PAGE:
How to Know If You Want to Be a Lawyer


Pursuing a career as a lawyer requires years of education and hard work. Before putting in the time and money to get you on the road to partnership, spend some time considering whether you really do want to be a lawyer. Assess your own skills, likes and dislikes, and spend some time exploring what the day-to-day life of a lawyer is really like. You may find that it's your calling, or you may discover that you'd rather do something else entirely.

  • Shadow a lawyer. Before you decide to pursue a legal career, it's a good idea to know what a lawyer actually does. Connect with a lawyer through friends, family or through mentorship programs available through your school. Ask the lawyer if you can spend some time watching him as he works. You may wish to shadow several lawyers, as every attorney will have a different working day depending on the king of law he practices. For example, a criminal defense attorney may spend most of his time in court defending clients. A corporate attorney may spend the majority of his time in meetings, negotiating contracts.

  • Research the legal job market. Like any profession, there are times when lawyers are in demand and times when they are not. Although the market may change between the time when you begin law school and when you finish, it is still good to know if you are likely to get a job when you graduate. Read trade publications and review job postings to get a sense of how much work is really out there. If you sense that you might not be able to get a job with a firm, speak to several sole practitioners to get a sense of whether practicing on your own is something you'll be able to do.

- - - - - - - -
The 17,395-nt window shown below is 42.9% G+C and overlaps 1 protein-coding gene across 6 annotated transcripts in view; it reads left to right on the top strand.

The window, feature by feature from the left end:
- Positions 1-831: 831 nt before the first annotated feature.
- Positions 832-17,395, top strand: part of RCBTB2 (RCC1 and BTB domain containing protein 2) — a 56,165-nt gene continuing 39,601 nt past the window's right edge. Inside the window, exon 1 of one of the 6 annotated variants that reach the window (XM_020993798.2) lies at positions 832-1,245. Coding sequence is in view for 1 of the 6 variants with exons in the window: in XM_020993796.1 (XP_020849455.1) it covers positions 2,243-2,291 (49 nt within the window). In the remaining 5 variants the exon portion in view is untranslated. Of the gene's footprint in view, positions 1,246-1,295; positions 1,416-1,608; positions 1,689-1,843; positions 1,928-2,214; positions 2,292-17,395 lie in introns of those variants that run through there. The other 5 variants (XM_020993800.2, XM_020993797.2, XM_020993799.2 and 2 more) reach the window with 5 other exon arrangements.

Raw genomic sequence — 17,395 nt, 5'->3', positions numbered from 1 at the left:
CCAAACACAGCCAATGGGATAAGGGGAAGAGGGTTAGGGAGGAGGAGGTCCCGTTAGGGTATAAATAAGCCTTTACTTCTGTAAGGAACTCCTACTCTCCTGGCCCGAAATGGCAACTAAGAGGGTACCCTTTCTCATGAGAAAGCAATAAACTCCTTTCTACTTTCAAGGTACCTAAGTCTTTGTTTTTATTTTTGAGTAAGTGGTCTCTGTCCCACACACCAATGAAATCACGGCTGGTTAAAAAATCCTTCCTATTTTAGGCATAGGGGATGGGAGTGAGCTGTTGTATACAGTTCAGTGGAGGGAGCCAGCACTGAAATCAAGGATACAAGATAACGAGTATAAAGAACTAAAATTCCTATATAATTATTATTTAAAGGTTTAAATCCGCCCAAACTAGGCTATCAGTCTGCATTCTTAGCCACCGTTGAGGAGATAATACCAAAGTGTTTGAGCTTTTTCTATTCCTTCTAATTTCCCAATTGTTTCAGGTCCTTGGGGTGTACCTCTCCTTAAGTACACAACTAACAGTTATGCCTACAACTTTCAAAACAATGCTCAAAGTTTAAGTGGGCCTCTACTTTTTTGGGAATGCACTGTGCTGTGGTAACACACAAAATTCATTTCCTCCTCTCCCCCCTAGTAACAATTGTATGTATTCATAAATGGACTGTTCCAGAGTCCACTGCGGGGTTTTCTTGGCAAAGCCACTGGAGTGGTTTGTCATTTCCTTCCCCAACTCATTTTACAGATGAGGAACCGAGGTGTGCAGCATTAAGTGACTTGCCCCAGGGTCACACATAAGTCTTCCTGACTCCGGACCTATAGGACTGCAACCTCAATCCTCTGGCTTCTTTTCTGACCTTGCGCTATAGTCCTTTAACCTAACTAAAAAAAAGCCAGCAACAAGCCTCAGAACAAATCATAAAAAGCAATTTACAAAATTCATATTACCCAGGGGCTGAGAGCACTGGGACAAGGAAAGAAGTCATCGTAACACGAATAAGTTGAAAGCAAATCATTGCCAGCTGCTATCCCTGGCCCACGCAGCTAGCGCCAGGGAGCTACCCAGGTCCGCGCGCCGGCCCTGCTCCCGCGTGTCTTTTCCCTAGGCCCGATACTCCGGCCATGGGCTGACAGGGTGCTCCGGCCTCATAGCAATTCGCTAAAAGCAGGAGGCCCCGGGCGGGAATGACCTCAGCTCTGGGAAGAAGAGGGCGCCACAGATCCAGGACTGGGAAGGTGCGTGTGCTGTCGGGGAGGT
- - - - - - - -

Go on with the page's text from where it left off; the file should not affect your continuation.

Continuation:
• Discover your aptitudes and skills by taking a career assessment test or by speaking to an employment counselor. You may appreciate the work done by lawyers and want to be a part of it. However, your aptitudes -- tasks you will potentially be good at -- and skills -- what you already know how to do -- may not match the work lawyers do. You may discover that you are better suited to an alternative role in the justice community: for example, working with victims of crime or helping at-risk youths find a better life.

  • List what you want your lifestyle to be as you grow older. For example, ask yourself if you would like to have children and would like to take time off or work reduced hours to raise them. Ask yourself if salary is important to you, and research whether the legal career you are likely to obtain will actually give you the salary you need.

  • Note your own unique needs and decide whether a career as a lawyer can accommodate them. For example, if you are prone to migraine headaches, a career such as law, which requires you to do a lot of reading, may not be ideal for you. If you have to care for a dependent relative, assess whether it is likely you can take time off to do that. At the end of the day, try to envision yourself practicing law and ask yourself if it is a lifestyle that makes you happy.

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